Just a Twist (and Tilt) of the Wrist
WHEN Scott Forstall, a senior vice president at Apple, demonstrated a new space game for the iPhone, he let the spacecraft cruise through a field of stars for a bit. As the audience finished absorbing the look of the shooter set in a distant galaxy, he asked them, “I don’t have a joystick on here, or any four-button toggle, so how do I steer?”
A few seconds later, he tilted the phone just a few degrees and the ship shifted course on the screen. “We have a full three-axis accelerometer in here, so all I’ve got to do is move the phone around and now I’m steering it,” he said. The crowd of programmers cheered.
The iPhone is not unique. Nintendo’s popular Wii game console uses similar technology, and many cellphones, computers and other electronic gadgets are gaining a sensitivity to motion.
Manufacturers are increasingly embedding accelerometers and other sensors into the machines, which allow them to respond to movement without waiting for their humans to push a button. Game designers and other programmers are jumping to remake user interfaces so that users can direct gadgets with a nudge, a tilt or a shake.
Some of the applications are silly. The programmer Graham Oldfield turned his Nokia N95 cellphone into a virtual light saber by writing software that tracked the phone’s movement using the built-in accelerometer.
When the phone is still, it emits a low hum, but when the user waves it, the pitch and volume increase just like the weapons in the “Star Wars” movies. If the phone is abruptly stopped, it assumes it encountered something and provides a proper cracking sound. Version 1.5 of the software, available free from Mr. Oldfield’s Web site (graho.wordpress.com), adds tactile feedback through the vibrating ringer, a feature Mr. Oldfield calls SaberTingle.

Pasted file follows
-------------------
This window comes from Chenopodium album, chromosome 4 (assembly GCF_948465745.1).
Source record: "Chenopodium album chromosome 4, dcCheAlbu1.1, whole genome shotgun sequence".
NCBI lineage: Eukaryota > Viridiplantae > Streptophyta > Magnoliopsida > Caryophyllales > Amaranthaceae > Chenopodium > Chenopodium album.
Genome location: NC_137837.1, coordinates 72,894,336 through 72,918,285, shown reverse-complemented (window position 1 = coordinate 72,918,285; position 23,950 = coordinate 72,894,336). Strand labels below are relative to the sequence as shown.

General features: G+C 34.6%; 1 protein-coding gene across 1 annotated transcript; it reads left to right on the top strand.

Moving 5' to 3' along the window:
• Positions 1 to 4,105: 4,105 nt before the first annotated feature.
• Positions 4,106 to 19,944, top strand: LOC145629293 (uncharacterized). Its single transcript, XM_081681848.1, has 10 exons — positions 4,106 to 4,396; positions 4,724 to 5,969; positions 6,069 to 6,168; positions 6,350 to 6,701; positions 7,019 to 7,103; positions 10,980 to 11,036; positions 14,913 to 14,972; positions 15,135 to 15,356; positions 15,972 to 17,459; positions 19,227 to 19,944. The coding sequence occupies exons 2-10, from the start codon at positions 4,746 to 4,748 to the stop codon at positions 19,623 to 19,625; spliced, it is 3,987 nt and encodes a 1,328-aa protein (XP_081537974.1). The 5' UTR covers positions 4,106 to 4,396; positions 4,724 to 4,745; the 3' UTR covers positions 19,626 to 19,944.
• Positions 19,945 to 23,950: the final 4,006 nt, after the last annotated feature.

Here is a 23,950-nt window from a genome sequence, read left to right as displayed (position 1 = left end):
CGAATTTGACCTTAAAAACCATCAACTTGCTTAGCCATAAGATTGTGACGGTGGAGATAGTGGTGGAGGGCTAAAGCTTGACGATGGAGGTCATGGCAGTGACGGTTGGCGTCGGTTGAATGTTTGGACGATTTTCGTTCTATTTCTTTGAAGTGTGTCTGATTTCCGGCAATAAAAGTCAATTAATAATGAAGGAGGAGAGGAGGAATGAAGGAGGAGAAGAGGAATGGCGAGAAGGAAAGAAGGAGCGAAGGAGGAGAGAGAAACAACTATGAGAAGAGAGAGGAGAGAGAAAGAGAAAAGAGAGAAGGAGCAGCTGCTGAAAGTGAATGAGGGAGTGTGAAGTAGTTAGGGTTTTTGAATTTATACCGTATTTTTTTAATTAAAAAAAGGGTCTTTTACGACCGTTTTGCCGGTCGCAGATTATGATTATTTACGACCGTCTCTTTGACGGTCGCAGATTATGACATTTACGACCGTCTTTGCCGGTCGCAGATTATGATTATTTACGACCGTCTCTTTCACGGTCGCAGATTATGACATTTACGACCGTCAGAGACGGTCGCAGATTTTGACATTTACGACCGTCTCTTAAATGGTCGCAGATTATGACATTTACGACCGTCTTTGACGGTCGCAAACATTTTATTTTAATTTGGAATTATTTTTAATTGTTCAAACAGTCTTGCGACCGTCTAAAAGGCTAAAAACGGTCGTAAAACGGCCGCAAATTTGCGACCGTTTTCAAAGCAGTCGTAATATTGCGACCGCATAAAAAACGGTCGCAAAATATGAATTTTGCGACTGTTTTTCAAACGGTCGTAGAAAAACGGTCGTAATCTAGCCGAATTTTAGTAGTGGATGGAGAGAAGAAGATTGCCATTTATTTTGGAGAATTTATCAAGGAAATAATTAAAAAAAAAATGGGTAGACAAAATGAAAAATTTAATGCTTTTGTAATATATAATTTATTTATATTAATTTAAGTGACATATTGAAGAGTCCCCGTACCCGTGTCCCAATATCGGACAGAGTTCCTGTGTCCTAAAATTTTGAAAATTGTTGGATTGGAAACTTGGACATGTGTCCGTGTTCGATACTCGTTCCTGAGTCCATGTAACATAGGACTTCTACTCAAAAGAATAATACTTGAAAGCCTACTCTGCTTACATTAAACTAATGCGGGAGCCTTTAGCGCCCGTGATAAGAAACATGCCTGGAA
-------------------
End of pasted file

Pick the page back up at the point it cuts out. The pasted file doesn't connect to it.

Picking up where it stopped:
Versions of the popular video game Snake from the 1970s are now available for iPhone and Nokia phones with accelerometers. Tilting the phone guides a snake to dinner, a process that gets harder and harder as the snake grows.
Andreas Jakl and Stephan Selinger, professors at the University of Applied Sciences in Hagenberg, Austria, transformed a Nokia N95 cellphone into a steering wheel for a radio-controlled car (www.symbianresources.com/projects). Turn the phone to the left and the car turns left.
Professor Jakl also worked with a student to develop software that turned a Nokia phone into a device that records the movement of a skier or a snowboarder. “We’re from Austria and we’re a skiing nation,” he said. “You put your phone into your pocket. It will record your jumps, how often you jump, how often you crash. You can compare it with your friends to see who jumped longer.”
Not all of the applications are about having fun. FlipSilent and ShakeSMS are two freeware tools that let the accelerometer control the user interface. If the phone rings, FlipSilent will shut off the ringer when the phone is turned over. ShakeSMS will page through text messages with a shake and a tilt with no pushing of buttons. Both are available from flipsilent.com.
Accelerometers started appearing in cellphones in the early 1990s. Michael Markowitz, a spokesman for STMicroelectronics, says the company’s line of accelerometers helps to activate air bags in cars and protect hard drives in a laptop should it be suddenly dropped.